White House Student Loan Planning Announcement on Wednesday

White House officials plan President Biden to make an announcement Wednesday about his proposal to address student loan debt, according to people familiar with the matter.

The President and his top aides have been considering for months whether to cancel any federal student loan debt. Mr. Biden’s top advisers have discussed several proposals, including eliminating $10,000 in federal student loan debt for borrowers making less than $125,000 a year, the people said. The president’s advisers also discussed extending the pandemic pause on federal student loan payments.

The White House has kept the details of the decision under wraps. Only a small group of top aides to Mr. Biden have been briefed on his plans, some of the people said.

Mr. Biden is scheduled to return to the White House on Wednesday from Delaware, where he is vacationing with his family. The president said he would announce a decision on student loans by Aug. 31.

The White House did not immediately respond to a request for comment.

A move to forgive $10,000 in student debt below certain income thresholds would fall short of progressive Democratic calls for full student debt cancellation or $50,000 per borrower to be written off, but could apply to a majority of the 40 million people who hold a combined $1, 6 trillion in student loan debt.

Republicans have opposed broad student debt forgiveness, saying such a move would be unfair to those who have already paid off their loans or never attended college and could worsen inflation.

A report released Tuesday by the Penn Wharton Budget Model estimated that a one-time maximum debt write-off of $10,000 per borrower with incomes of less than $125,000 a year would cost about $300 billion.

Last month, more than 100 Democratic senators and House members from across the party’s ideological spectrum asked Mr. Biden to extend the loan moratorium beyond its Aug. 31 expiration, citing ongoing financial difficulties. Mr. Biden has cited similar reasoning for extending the pause in the past, most recently in April.

The Biden administration is nearing a decision on student loan forgiveness, an issue that could affect millions of Americans and reverberate in the upcoming midterm elections. Here are some of the key challenges that complicate the final decision. Illustration: Ryan Trefes

“Continuing student loan payments would force millions of borrowers to choose between paying their federal student loans or housing, food on the table, or paying for child care and health care,” the House Democrats wrote.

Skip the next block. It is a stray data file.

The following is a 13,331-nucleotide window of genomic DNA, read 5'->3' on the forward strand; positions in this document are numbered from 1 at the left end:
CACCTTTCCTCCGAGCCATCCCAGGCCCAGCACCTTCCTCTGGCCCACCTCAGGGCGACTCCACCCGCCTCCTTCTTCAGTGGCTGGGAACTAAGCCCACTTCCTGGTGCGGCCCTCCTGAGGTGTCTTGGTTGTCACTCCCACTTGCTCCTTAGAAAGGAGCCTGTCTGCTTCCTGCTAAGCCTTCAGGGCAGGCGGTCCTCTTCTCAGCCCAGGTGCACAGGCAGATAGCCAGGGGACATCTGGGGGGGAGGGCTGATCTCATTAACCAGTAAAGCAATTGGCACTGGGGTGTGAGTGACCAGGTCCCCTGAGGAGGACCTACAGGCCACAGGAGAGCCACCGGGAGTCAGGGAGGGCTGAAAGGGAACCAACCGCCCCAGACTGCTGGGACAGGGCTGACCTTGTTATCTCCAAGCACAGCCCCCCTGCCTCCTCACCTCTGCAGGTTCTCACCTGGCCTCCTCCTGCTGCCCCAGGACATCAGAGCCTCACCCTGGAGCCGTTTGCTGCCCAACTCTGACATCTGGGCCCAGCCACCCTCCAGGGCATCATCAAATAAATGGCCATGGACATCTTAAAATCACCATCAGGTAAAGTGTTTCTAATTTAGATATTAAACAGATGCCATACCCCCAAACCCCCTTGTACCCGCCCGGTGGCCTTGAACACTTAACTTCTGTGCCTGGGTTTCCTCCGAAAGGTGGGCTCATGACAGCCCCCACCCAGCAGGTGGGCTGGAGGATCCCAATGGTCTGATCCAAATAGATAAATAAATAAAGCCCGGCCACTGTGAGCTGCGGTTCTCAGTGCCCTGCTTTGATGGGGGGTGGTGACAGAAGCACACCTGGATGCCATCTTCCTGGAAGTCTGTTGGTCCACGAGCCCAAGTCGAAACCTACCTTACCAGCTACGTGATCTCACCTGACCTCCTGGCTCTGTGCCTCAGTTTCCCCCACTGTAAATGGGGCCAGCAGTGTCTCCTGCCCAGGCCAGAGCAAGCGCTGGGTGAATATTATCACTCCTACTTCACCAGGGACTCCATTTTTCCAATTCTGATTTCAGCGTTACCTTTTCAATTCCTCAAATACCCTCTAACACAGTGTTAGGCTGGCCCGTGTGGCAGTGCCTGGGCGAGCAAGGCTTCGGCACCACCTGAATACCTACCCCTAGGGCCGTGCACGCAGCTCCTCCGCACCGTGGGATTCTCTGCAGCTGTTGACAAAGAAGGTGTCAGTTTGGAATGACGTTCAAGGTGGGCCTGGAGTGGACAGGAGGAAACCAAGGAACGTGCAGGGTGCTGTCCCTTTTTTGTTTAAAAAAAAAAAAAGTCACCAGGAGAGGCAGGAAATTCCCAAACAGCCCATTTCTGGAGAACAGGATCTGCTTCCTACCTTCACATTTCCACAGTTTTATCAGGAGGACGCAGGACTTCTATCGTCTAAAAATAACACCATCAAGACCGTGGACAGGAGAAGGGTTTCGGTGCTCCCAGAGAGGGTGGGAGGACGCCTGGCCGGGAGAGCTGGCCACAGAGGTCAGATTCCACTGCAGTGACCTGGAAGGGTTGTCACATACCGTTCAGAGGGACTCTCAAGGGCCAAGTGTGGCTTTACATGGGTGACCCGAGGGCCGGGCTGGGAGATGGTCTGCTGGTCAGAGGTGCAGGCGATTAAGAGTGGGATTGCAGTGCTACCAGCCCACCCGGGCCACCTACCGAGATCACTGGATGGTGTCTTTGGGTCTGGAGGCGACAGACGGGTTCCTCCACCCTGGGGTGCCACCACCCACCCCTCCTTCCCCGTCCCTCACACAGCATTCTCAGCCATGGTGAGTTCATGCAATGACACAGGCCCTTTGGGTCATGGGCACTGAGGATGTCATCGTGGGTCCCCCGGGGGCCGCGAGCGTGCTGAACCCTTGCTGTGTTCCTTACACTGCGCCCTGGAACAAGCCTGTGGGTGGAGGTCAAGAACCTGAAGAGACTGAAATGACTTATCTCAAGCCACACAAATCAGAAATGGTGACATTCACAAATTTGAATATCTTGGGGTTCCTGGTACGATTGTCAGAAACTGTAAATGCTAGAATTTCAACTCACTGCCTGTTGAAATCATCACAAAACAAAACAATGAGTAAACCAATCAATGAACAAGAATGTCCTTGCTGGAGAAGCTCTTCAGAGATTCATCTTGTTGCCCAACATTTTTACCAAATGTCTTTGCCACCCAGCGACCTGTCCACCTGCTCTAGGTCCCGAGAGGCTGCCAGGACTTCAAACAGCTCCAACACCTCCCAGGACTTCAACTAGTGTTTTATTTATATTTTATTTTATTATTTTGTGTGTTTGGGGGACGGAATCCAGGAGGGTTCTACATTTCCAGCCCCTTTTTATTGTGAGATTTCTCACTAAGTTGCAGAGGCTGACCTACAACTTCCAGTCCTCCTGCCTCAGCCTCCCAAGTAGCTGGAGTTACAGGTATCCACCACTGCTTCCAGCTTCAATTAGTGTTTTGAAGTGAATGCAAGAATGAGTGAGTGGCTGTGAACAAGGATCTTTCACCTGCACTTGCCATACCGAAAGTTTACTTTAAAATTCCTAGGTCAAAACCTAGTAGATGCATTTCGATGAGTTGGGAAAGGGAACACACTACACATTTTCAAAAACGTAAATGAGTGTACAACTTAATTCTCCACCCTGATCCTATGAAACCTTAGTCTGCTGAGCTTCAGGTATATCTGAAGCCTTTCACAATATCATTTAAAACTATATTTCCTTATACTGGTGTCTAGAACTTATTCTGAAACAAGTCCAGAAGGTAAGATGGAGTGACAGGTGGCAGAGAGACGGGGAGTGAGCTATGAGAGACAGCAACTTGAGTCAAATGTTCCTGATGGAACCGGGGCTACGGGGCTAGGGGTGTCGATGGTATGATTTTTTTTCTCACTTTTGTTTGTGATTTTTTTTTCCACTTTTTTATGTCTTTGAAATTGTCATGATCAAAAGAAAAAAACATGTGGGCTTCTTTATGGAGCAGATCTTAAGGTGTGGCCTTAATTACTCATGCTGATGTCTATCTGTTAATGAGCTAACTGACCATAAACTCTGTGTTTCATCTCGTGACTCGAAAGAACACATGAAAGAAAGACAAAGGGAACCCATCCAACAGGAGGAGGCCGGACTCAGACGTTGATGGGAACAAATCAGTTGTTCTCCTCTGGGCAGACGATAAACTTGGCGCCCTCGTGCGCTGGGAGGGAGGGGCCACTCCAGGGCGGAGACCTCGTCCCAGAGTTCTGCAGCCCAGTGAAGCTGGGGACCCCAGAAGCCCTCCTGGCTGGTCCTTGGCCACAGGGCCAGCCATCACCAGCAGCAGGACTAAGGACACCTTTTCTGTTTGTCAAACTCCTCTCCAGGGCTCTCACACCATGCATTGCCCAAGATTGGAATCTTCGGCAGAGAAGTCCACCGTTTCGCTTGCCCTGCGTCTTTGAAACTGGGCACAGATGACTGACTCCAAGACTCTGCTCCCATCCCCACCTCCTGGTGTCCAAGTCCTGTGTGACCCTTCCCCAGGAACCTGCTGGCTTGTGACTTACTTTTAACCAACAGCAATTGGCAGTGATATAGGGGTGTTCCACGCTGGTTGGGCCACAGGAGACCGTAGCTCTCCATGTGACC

Republicans have opposed continuing the moratorium, arguing it constitutes “de facto loan forgiveness.” House Republicans introduced a bill this month that would end the moratorium as well as overhaul other aspects of the federal student loan portfolio. The bill is not expected to go anywhere as long as Democrats control Congress and the White House.

The White House has left borrowers, loan servicers and the Education Department itself in limbo as Mr. Biden mulls whether to extend the moratorium. Last month, the administration told loan servicers to refrain from sending chargeback notices or other communications related to restarting payments.

Loan servicers are contracted by the federal government to manage student loan payments. They communicate with borrowers about how much they owe, where and how to send payments, and answer questions borrowers have about repayment plans. Typically, they send chargeback notices at least 30 days before payments start, so borrowers can plan ahead.

On Monday, a group of loan officers urged the administration to make a decision and said any move so close to the deadline increases the potential for “borrower miscommunication incidents,” according to a letter seen by the Wall Street Journal.

“You should be aware that any announcement at this late date, less than ten days before the scheduled Sept. 1 reopening, risks an operational shutdown,” wrote Scott Buchanan, head of the Student Loan Servicing Alliance, an industry group.

Write to Andrew Restuccia at andrew.restuccia@wsj.com, Gabriel T. Rubin at gabriel.rubin@wsj.com, and Tarini Parti at Tarini.Parti@wsj.com

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